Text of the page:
As the Vermont complaint warns, “Easily accessible facial recognition would permit governments, stalkers, predators, and con artists to instantly identify any stranger and, combined with other readily available data sources, know extensive details about their family, address, workplace, and other characteristics.” The information could be used to stalk romantic partners, to discover information to use as blackmail, and to pry into the lives of private citizens with no probable cause.

Clearview reported a data breach on February 26, 2020, in which its client lists and other data were stolen. Clearview stated that “[u]nfortunately, data breaches are part of life in the 21st century.” Clearview said that its facial template database was not compromised, but its seeming indifference to the breach did not inspire confidence in its commitment to protecting sensitive information.

Clearview’s facial recognition database has been developed in violation of many websites’ terms of service and privacy policies. Facebook, for example, does not permit unauthorized data-scraping, and its users expect that pictures of themselves, their friends, and their children are not subject to mass collection for automated analysis and inclusion in a facial recognition database.

Even individuals who do not engage in social media or post any photographs online are exposed to Clearview’s collection process, as anyone appearing in any photo posted by any user may be captured in the screen-scraping process and added to Clearview’s database.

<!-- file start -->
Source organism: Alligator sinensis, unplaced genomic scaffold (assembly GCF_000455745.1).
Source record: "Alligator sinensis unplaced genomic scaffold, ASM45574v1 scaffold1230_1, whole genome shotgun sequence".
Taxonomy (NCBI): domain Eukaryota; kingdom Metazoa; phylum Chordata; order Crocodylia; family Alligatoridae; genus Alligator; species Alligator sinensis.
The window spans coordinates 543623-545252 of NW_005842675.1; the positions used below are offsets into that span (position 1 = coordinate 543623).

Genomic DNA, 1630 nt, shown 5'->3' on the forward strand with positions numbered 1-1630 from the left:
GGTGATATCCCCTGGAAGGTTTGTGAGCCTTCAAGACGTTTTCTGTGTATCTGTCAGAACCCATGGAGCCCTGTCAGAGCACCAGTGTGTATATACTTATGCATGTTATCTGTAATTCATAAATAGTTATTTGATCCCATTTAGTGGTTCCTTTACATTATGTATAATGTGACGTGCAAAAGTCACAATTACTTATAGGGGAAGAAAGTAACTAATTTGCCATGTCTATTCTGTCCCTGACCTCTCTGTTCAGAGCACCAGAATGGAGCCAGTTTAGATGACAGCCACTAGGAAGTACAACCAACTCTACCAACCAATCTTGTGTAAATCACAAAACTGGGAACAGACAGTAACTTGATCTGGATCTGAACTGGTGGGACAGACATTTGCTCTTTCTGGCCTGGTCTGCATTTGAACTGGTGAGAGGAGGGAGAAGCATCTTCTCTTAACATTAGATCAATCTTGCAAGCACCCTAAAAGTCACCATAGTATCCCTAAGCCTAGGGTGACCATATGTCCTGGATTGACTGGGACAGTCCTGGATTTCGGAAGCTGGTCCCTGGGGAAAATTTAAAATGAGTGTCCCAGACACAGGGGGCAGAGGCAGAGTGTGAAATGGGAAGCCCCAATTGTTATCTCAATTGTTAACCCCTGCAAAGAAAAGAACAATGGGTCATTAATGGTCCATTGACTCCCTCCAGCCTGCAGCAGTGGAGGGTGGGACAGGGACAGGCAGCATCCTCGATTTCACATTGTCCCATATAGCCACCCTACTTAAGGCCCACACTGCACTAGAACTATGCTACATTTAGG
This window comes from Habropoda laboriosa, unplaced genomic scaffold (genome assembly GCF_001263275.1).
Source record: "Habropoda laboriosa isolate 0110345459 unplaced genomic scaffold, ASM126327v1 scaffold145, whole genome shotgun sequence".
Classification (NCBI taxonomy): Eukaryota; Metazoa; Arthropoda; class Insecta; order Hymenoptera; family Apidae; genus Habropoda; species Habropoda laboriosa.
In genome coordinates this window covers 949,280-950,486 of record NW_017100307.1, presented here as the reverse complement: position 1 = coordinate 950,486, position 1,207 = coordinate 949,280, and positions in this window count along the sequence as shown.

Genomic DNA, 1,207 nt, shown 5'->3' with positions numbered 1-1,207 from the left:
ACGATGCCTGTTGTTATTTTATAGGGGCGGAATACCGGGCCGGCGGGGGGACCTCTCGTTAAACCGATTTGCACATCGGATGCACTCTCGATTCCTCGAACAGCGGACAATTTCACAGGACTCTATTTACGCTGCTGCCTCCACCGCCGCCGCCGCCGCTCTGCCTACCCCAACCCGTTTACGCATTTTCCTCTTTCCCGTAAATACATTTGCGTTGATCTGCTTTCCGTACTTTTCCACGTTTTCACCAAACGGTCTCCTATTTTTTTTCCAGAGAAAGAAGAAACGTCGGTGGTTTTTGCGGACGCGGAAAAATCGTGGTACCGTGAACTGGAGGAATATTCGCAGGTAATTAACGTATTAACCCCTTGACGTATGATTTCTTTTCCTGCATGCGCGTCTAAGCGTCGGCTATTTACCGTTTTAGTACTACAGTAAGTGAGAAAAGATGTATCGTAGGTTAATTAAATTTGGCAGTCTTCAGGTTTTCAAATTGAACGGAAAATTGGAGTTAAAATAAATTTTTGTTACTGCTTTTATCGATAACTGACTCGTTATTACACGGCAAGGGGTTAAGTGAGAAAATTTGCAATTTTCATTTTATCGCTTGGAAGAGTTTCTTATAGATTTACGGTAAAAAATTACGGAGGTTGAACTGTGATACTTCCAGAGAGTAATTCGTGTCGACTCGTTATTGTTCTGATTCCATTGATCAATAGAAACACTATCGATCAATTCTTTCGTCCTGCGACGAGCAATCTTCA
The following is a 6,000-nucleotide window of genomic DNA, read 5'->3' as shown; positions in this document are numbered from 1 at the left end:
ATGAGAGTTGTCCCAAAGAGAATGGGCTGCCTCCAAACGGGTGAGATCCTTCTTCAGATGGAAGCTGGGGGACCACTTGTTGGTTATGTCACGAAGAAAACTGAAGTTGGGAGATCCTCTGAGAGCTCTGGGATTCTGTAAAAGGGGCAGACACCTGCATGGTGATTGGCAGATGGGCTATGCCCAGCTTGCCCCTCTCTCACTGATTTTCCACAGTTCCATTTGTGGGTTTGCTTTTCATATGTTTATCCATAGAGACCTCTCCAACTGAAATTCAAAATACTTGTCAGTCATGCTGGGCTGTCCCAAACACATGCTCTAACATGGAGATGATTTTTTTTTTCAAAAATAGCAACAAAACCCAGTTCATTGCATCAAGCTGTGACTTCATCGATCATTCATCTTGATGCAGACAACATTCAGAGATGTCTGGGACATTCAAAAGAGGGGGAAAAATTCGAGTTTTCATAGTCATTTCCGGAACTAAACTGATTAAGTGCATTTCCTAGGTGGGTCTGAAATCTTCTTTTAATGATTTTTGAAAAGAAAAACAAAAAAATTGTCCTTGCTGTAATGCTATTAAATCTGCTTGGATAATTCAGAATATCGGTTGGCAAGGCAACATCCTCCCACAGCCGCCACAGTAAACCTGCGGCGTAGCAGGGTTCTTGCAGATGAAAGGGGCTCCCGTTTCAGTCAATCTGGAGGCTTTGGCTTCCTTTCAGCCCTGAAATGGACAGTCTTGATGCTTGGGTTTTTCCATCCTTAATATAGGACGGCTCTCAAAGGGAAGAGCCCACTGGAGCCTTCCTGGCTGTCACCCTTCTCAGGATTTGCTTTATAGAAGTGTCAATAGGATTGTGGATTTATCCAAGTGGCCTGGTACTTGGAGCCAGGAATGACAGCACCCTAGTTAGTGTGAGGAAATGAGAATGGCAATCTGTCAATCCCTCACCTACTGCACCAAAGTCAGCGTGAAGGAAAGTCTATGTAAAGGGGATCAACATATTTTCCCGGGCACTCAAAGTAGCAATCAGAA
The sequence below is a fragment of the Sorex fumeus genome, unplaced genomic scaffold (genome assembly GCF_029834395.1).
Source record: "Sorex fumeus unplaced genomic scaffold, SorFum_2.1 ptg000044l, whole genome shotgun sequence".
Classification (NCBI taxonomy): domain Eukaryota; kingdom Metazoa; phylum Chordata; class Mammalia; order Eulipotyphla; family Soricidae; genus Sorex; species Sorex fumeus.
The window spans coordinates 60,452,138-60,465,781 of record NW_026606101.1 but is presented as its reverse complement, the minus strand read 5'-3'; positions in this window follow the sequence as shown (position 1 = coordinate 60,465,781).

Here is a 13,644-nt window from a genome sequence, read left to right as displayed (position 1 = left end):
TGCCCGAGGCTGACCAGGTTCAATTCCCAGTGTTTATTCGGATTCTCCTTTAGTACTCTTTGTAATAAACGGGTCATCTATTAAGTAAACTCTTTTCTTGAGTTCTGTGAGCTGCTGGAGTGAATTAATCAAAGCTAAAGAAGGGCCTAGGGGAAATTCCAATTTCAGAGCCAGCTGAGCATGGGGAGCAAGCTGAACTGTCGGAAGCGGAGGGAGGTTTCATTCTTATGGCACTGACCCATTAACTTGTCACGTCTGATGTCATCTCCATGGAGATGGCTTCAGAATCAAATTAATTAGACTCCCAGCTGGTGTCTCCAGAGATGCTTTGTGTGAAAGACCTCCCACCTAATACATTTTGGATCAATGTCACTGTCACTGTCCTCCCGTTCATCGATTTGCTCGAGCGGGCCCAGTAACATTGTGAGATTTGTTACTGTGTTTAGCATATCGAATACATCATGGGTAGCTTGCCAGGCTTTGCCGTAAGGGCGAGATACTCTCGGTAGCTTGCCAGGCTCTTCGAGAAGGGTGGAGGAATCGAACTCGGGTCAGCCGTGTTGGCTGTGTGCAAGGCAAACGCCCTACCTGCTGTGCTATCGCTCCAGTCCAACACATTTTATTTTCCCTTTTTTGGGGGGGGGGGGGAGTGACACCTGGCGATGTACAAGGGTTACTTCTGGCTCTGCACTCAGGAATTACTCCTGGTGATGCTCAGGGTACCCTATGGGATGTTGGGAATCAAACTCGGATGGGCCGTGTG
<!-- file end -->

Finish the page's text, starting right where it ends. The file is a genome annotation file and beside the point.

Clearview’s technology and practices violate numerous state laws. Under the California Consumer Privacy Act (“CCPA”), a business that collects a consumer’s personal information, including biometric information, “shall, at or before the point of collection, inform consumers as to the categories of personal information to be collected and the purposes for which the categories of personal information shall be used” (emphasis added). Clearview failed to so inform consumers at any point, much less before it began collecting data.

Similarly, under the Illinois Biometric Information Privacy Act, a company may not collect, capture, purchase, receive through trade, or otherwise obtain a person’s biometric identifier without prior notice to and consent of that individual. BIPA also prohibits selling or otherwise profiting from a person’s biometric data and requires companies collecting such data to develop a publicly available written policy establishing a retention schedule and guidelines for permanently destroying the biometric data. Of course, Clearview did not comply with these requirements.

Residents of states other than California and Illinois may have protections under state consumer protection laws. For example, the Vermont Attorney General alleges the following unfair and deceptive practices in commerce in violation of Vermont’s consumer protection laws: screen scraping without consent; collecting, storing, analyzing, and distributing photographs of minors without consent, failing to provide adequate data security; exposing sensitive personal data to theft; violating individuals’ rights to display and distribute photographs; misrepresenting the accuracy of the technology; misrepresenting the use of the technology; and misleading individuals as to privacy rights.

The use of facial recognition technology will have widespread effects on individuals’ privacy and safety. The pending lawsuits stand to highlight the grave concerns associated with this technology and motivate legislative and regulatory action on a federal level.